Then they came for me, and there was no one left to speak for me.

Martin Niemöller

 

The recent rejection of the motion to urge the government to conduct public consultation on sexual orientation discrimination proposed by Cyd Ho (何秀蘭) raises some interesting certain questions about the society we live in and the legislators which represent us.

Most people would agree, for example, that it is unfair to discriminate against a blind person for being blind or a woman for being female; that it is unfair to punish a person for something they did not choose or that is a fundamental part of who they are.  Most would also agree that it may be necessary to protect these people from unjust treatment, to ensure that the majority can be protected from the majority against the small element of evil that is always present.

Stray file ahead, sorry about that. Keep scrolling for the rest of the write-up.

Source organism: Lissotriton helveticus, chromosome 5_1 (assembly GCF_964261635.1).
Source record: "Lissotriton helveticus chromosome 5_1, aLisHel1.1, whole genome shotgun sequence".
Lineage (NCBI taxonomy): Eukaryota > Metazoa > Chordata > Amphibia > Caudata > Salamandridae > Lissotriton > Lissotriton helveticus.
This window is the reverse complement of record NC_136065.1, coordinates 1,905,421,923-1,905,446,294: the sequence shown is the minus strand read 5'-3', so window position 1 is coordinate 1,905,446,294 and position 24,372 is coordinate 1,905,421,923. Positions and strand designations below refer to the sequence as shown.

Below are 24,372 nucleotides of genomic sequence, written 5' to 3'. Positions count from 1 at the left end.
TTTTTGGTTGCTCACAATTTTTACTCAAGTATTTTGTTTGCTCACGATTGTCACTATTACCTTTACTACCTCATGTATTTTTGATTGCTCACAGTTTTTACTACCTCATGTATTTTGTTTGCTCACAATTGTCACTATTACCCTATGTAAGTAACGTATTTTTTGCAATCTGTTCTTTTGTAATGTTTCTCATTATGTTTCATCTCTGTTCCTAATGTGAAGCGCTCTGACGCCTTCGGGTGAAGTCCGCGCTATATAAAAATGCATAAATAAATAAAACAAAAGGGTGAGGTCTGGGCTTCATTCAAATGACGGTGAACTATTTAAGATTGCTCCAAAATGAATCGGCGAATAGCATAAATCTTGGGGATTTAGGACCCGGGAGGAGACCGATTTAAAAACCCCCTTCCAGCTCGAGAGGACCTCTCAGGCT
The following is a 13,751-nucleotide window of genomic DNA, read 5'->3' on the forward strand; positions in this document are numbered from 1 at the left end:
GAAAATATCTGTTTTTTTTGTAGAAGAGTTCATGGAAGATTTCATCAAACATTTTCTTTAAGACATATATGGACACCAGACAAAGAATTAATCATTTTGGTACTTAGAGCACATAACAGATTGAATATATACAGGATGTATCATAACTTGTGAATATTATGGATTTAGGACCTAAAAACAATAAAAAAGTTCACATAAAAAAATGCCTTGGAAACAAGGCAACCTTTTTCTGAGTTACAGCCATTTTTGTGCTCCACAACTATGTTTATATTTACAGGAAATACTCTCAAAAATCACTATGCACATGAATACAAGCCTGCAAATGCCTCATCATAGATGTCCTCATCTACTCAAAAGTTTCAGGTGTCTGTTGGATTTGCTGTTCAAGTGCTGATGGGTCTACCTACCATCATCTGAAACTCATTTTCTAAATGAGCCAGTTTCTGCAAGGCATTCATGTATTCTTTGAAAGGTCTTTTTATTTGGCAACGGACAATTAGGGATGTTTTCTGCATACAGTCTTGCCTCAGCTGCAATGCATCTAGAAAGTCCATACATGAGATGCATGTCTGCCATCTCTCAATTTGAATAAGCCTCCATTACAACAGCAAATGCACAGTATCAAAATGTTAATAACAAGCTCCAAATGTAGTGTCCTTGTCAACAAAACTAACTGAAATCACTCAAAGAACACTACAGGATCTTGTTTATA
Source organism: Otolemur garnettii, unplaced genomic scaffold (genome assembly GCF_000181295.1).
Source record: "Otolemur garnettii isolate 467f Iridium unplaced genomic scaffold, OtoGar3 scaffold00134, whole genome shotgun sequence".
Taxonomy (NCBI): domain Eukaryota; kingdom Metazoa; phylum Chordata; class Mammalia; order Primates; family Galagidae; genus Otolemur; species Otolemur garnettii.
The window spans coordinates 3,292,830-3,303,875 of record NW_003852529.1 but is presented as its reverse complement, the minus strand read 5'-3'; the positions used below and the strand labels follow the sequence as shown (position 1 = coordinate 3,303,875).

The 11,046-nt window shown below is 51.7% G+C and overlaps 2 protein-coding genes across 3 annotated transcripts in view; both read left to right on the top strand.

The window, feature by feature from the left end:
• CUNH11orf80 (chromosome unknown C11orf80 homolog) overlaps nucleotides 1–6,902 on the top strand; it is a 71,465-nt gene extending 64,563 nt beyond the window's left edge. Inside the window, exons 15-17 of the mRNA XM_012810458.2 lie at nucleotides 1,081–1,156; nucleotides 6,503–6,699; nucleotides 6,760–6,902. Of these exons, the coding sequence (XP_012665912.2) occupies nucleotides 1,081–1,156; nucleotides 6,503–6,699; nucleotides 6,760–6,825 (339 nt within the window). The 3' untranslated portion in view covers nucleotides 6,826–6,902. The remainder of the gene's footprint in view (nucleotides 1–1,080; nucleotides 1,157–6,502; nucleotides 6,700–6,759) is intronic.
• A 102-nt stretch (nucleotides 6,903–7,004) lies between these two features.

And in our society most would agree and that such protection would logically fall into a legal framework, in other words some kind of anti-discrimination legislation.

Most would also agree that the application of such legislation should be universal.  If there is legislation in place to ensure the protection of the blind, then there should similarly be legislation in place for the deaf.  Most, when asked to think it through, would agree that protecting one minority and not another makes no sense, that both should be protected, or neither.

So there we have it, three basic principles most would agree makes our society just and fair:

  1. that some groups may need to be defended because of something they did not choose;
  2. that a legal framework is a primary mechanism for a government to provide  that protection; and
  3. that the application should be universal.

But if the protection of the disabled minority or women is logical, then why isn’t the protection of the Lesbian, Gay, Bisexual and Transgendered (“LGBT”) community similarly logical?